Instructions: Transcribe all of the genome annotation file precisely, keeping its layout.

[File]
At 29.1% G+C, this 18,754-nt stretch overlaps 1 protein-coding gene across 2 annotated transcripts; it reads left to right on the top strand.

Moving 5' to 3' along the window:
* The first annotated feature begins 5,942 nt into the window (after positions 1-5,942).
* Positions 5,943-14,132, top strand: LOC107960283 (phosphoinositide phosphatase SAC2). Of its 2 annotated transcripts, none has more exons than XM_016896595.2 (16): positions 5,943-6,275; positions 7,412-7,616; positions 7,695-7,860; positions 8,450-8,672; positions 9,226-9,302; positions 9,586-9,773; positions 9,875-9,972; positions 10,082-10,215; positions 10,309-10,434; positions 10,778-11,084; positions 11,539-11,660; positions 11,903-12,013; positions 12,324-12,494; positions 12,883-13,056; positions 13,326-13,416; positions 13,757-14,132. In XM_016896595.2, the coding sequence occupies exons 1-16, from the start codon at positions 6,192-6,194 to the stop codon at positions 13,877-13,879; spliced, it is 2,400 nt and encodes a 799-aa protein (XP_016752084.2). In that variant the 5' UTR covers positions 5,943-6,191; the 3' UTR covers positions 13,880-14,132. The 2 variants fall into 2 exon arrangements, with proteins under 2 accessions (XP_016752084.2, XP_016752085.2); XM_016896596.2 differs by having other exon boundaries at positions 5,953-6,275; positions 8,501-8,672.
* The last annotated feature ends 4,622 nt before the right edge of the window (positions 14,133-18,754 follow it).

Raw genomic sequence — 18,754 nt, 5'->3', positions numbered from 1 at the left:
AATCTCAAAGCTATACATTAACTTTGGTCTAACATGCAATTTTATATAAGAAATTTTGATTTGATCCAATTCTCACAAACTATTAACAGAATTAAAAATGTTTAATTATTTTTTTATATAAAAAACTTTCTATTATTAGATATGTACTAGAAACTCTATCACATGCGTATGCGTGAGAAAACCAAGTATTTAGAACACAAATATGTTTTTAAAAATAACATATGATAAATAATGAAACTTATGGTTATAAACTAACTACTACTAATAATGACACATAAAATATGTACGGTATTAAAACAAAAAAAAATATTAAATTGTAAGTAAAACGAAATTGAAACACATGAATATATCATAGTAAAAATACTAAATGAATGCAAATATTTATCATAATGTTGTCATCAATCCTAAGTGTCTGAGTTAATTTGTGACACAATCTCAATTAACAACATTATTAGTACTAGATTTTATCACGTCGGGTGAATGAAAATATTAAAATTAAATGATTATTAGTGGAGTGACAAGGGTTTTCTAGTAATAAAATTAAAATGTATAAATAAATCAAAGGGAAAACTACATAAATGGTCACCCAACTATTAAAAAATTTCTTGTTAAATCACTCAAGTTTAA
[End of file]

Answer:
At 29.1% G+C, this 18,754-nt stretch overlaps 1 protein-coding gene across 2 annotated transcripts; it reads left to right on the top strand.

Moving 5' to 3' along the window:
* The first annotated feature begins 5,942 nt into the window (after positions 1-5,942).
* Positions 5,943-14,132, top strand: LOC107960283 (phosphoinositide phosphatase SAC2). Of its 2 annotated transcripts, none has more exons than XM_016896595.2 (16): positions 5,943-6,275; positions 7,412-7,616; positions 7,695-7,860; positions 8,450-8,672; positions 9,226-9,302; positions 9,586-9,773; positions 9,875-9,972; positions 10,082-10,215; positions 10,309-10,434; positions 10,778-11,084; positions 11,539-11,660; positions 11,903-12,013; positions 12,324-12,494; positions 12,883-13,056; positions 13,326-13,416; positions 13,757-14,132. In XM_016896595.2, the coding sequence occupies exons 1-16, from the start codon at positions 6,192-6,194 to the stop codon at positions 13,877-13,879; spliced, it is 2,400 nt and encodes a 799-aa protein (XP_016752084.2). In that variant the 5' UTR covers positions 5,943-6,191; the 3' UTR covers positions 13,880-14,132. The 2 variants fall into 2 exon arrangements, with proteins under 2 accessions (XP_016752084.2, XP_016752085.2); XM_016896596.2 differs by having other exon boundaries at positions 5,953-6,275; positions 8,501-8,672.
* The last annotated feature ends 4,622 nt before the right edge of the window (positions 14,133-18,754 follow it).

Raw genomic sequence — 18,754 nt, 5'->3', positions numbered from 1 at the left:
AATCTCAAAGCTATACATTAACTTTGGTCTAACATGCAATTTTATATAAGAAATTTTGATTTGATCCAATTCTCACAAACTATTAACAGAATTAAAAATGTTTAATTATTTTTTTATATAAAAAACTTTCTATTATTAGATATGTACTAGAAACTCTATCACATGCGTATGCGTGAGAAAACCAAGTATTTAGAACACAAATATGTTTTTAAAAATAACATATGATAAATAATGAAACTTATGGTTATAAACTAACTACTACTAATAATGACACATAAAATATGTACGGTATTAAAACAAAAAAAAATATTAAATTGTAAGTAAAACGAAATTGAAACACATGAATATATCATAGTAAAAATACTAAATGAATGCAAATATTTATCATAATGTTGTCATCAATCCTAAGTGTCTGAGTTAATTTGTGACACAATCTCAATTAACAACATTATTAGTACTAGATTTTATCACGTCGGGTGAATGAAAATATTAAAATTAAATGATTATTAGTGGAGTGACAAGGGTTTTCTAGTAATAAAATTAAAATGTATAAATAAATCAAAGGGAAAACTACATAAATGGTCACCCAACTATTAAAAAATTTCTTGTTAAATCACTCAAGTTTAA